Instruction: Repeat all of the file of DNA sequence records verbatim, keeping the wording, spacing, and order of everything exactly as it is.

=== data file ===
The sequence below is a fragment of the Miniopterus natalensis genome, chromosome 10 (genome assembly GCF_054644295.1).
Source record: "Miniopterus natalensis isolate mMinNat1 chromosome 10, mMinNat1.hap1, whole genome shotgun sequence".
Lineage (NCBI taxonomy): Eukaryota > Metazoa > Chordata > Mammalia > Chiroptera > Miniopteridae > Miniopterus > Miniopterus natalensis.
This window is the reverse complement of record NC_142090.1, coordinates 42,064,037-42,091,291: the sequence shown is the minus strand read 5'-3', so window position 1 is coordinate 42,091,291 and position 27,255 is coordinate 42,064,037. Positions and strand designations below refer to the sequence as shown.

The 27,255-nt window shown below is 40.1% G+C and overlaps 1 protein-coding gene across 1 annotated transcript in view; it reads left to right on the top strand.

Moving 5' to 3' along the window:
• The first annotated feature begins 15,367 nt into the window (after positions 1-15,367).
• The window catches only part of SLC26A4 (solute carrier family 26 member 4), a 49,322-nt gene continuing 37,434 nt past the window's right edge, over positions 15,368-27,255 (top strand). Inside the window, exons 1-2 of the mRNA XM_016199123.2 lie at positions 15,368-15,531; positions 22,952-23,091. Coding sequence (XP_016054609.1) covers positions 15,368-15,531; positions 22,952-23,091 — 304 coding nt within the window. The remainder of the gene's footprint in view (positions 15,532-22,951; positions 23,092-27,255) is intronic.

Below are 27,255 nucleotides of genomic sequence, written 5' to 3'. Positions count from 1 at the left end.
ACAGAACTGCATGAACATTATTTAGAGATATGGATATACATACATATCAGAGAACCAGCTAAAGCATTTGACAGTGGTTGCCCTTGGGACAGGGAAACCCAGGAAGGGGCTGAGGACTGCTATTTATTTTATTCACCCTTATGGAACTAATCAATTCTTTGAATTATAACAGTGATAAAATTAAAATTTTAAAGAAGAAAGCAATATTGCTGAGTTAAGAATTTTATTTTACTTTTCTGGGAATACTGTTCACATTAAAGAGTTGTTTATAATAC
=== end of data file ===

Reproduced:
The sequence below is a fragment of the Miniopterus natalensis genome, chromosome 10 (genome assembly GCF_054644295.1).
Source record: "Miniopterus natalensis isolate mMinNat1 chromosome 10, mMinNat1.hap1, whole genome shotgun sequence".
Lineage (NCBI taxonomy): Eukaryota > Metazoa > Chordata > Mammalia > Chiroptera > Miniopteridae > Miniopterus > Miniopterus natalensis.
This window is the reverse complement of record NC_142090.1, coordinates 42,064,037-42,091,291: the sequence shown is the minus strand read 5'-3', so window position 1 is coordinate 42,091,291 and position 27,255 is coordinate 42,064,037. Positions and strand designations below refer to the sequence as shown.

The 27,255-nt window shown below is 40.1% G+C and overlaps 1 protein-coding gene across 1 annotated transcript in view; it reads left to right on the top strand.

Moving 5' to 3' along the window:
• The first annotated feature begins 15,367 nt into the window (after positions 1-15,367).
• The window catches only part of SLC26A4 (solute carrier family 26 member 4), a 49,322-nt gene continuing 37,434 nt past the window's right edge, over positions 15,368-27,255 (top strand). Inside the window, exons 1-2 of the mRNA XM_016199123.2 lie at positions 15,368-15,531; positions 22,952-23,091. Coding sequence (XP_016054609.1) covers positions 15,368-15,531; positions 22,952-23,091 — 304 coding nt within the window. The remainder of the gene's footprint in view (positions 15,532-22,951; positions 23,092-27,255) is intronic.

Below are 27,255 nucleotides of genomic sequence, written 5' to 3'. Positions count from 1 at the left end.
ACAGAACTGCATGAACATTATTTAGAGATATGGATATACATACATATCAGAGAACCAGCTAAAGCATTTGACAGTGGTTGCCCTTGGGACAGGGAAACCCAGGAAGGGGCTGAGGACTGCTATTTATTTTATTCACCCTTATGGAACTAATCAATTCTTTGAATTATAACAGTGATAAAATTAAAATTTTAAAGAAGAAAGCAATATTGCTGAGTTAAGAATTTTATTTTACTTTTCTGGGAATACTGTTCACATTAAAGAGTTGTTTATAATAC